“The KIF Committee has a variety of activities to keep this on the agenda. Institution visits where we try to address these challenges in dialogue with the institutions’ administrators and employees are among our most important activities.”

“We must develop gender and diversity perspectives within the disciplines”


Øystein Gullvåg Holter. (Photo: UiO)

Øystein Gullvåg Holter, Professor at the University of Oslo, works to promote balance at the top level of research:

“The work is important because equity and balance in connection with gender and diversity are key concerns for academia and society as a whole.”

“The website helps to spread information and communicate research, relevant measures and more.”

“I think some of the biggest challenges are to ensure balance at the top level of research, reduce the gender divisions that characterize many disciplines and develop gender and diversity perspectives within the disciplines. But also to enlist both men and women in these efforts.”

“Personally, I want first and foremost to help in developing research and the knowledge base.”

“Gender equality takes continuous effort”


Hilde Blix. (Photo: UiT)

Hilde Synnøve Blix, Professor at UiT – The Arctic University of Norway, wants to see administrators on board:

“As a committee member I want to help raise awareness and knowledge about diversity issues, gender equality and equity in the university and university college sector, because these are matters I think the sector must address. Change does not happen by itself, and my experience is that the committee helps to legitimize the considerable work being done at the institutions.”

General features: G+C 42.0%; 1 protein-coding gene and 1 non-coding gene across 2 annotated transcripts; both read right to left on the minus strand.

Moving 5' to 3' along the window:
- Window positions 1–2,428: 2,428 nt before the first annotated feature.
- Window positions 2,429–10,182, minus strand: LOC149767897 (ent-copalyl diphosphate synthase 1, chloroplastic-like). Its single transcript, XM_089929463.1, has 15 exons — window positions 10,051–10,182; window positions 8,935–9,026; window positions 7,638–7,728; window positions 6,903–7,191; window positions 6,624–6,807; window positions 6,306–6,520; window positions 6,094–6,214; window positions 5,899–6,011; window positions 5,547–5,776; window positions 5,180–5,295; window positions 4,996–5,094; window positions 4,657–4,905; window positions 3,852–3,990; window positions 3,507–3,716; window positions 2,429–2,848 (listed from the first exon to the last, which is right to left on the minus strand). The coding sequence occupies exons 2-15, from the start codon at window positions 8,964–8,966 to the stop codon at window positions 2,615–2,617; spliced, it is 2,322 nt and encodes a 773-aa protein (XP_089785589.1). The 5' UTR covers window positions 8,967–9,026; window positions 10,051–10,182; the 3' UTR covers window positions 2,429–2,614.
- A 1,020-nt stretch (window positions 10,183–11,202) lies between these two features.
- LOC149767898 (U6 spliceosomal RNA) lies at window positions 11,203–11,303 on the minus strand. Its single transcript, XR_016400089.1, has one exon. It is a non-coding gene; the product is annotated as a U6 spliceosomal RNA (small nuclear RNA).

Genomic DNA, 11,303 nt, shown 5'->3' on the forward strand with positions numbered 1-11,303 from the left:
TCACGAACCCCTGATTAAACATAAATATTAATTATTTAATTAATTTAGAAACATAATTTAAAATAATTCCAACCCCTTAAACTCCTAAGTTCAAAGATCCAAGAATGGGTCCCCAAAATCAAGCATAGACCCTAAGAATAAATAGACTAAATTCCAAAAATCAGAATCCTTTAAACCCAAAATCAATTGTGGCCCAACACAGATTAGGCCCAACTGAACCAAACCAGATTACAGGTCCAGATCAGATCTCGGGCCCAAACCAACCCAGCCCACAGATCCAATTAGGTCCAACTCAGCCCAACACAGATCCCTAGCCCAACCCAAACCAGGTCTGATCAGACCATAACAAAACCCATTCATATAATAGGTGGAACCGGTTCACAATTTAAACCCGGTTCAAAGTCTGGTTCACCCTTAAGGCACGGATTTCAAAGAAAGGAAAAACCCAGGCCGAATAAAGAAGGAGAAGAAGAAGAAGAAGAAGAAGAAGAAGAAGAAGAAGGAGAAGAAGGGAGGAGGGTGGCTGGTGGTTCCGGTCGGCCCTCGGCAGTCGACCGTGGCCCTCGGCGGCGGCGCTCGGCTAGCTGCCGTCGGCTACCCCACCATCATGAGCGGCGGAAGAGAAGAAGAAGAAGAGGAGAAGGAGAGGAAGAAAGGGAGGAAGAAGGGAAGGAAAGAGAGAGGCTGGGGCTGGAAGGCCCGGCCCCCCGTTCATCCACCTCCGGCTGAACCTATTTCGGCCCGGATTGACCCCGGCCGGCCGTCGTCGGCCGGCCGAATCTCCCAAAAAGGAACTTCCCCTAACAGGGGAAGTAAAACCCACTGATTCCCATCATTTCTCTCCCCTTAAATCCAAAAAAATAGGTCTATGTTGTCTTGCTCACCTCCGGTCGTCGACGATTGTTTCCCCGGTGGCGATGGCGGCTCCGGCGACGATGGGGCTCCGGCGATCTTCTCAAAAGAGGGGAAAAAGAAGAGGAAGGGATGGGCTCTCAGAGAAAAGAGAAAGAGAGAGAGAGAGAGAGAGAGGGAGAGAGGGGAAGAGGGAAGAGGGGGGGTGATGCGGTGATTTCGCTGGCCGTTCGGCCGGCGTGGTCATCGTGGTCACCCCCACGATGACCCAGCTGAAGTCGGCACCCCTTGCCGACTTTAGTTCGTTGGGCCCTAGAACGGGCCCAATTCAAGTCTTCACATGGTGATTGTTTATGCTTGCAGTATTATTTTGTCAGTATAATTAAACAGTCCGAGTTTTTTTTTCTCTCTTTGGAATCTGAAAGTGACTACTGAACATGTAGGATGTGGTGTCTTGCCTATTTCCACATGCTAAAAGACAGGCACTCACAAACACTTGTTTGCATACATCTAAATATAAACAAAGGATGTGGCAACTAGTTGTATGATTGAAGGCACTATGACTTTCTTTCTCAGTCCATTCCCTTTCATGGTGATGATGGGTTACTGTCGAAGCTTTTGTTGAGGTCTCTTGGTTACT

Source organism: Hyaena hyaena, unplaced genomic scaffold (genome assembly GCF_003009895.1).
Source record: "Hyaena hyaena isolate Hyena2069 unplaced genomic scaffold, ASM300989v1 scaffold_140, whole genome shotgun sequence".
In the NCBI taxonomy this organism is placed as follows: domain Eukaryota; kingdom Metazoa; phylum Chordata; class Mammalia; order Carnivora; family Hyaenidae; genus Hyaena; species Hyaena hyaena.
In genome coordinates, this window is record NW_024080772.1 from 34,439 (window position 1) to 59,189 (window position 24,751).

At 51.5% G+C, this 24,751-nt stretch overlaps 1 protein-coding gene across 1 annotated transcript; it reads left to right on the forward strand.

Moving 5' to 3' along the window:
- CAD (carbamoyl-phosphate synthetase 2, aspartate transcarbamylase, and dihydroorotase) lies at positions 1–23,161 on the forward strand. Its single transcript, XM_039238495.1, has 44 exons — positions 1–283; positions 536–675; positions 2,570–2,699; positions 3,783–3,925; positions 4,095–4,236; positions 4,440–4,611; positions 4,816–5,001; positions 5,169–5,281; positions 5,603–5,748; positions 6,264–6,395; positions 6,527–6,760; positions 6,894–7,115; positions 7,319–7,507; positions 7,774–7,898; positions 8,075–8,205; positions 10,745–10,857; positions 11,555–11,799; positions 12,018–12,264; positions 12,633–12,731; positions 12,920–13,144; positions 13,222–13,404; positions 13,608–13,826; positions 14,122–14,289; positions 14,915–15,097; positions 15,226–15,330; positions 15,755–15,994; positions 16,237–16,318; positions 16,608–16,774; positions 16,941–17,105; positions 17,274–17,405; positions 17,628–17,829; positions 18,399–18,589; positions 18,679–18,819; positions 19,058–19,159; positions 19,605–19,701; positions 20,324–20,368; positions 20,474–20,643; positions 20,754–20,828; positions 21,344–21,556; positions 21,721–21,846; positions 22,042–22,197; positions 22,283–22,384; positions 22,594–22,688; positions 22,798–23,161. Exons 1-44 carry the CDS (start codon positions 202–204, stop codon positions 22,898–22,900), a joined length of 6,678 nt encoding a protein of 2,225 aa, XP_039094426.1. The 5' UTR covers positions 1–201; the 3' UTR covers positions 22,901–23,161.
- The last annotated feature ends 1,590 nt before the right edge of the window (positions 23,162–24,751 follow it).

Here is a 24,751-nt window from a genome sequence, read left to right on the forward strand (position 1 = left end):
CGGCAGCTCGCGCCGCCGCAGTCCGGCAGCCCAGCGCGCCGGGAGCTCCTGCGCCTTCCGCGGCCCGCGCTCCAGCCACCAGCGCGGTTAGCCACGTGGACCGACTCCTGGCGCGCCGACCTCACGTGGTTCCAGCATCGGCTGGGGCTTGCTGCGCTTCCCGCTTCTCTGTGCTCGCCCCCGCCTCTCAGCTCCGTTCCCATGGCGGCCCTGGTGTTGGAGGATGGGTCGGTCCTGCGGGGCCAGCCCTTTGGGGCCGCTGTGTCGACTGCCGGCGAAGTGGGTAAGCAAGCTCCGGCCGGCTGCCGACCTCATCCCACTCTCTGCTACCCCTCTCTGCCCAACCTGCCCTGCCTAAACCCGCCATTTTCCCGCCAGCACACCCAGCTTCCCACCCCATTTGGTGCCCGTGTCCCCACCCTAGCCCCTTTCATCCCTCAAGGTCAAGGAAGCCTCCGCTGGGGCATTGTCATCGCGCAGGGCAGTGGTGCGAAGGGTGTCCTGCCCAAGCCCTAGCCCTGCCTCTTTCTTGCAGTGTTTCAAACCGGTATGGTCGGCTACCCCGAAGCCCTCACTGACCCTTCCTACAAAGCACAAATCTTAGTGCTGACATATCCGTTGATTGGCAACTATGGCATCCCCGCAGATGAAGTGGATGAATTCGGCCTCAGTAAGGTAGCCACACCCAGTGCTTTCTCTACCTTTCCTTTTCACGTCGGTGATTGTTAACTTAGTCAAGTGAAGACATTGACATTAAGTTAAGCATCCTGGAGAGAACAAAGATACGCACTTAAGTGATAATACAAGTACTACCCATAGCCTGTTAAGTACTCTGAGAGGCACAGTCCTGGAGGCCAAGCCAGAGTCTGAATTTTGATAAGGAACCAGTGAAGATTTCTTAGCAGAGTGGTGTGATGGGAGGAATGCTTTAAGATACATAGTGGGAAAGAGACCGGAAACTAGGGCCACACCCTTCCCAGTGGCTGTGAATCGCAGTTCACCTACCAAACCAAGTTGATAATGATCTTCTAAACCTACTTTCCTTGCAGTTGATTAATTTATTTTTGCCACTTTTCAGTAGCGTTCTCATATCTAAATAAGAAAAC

“I use kifinfo to stay informed and up-to-date, and I often share articles with my colleagues and administrators. The site is a useful tool and reference work for administrators, academic personnel and students engaged in raising awareness and sharing knowledge.”

“In my experience the first problem is obtaining acknowledgment that the challenges are real and that they revolve around equity and quality. The next problem is that just as positive changes are introduced and the administration has become engaged, the institution is reorganized and gender equality and diversity are deprioritized. Maintaining support for this sort of activity takes continuous effort and is therefore an administrative challenge.”

“The committee has a support function in the sector which includes providing the institutions with advice and practical tips. Institution visits are one way this is done. We also take part in official consultation processes about organizational and academic priorities in the sector, an aspect of the committee’s work I consider crucial. In recent years the committee has also worked actively to encourage Norwegian research groups to incorporate gender and diversity perspectives into their research activities.”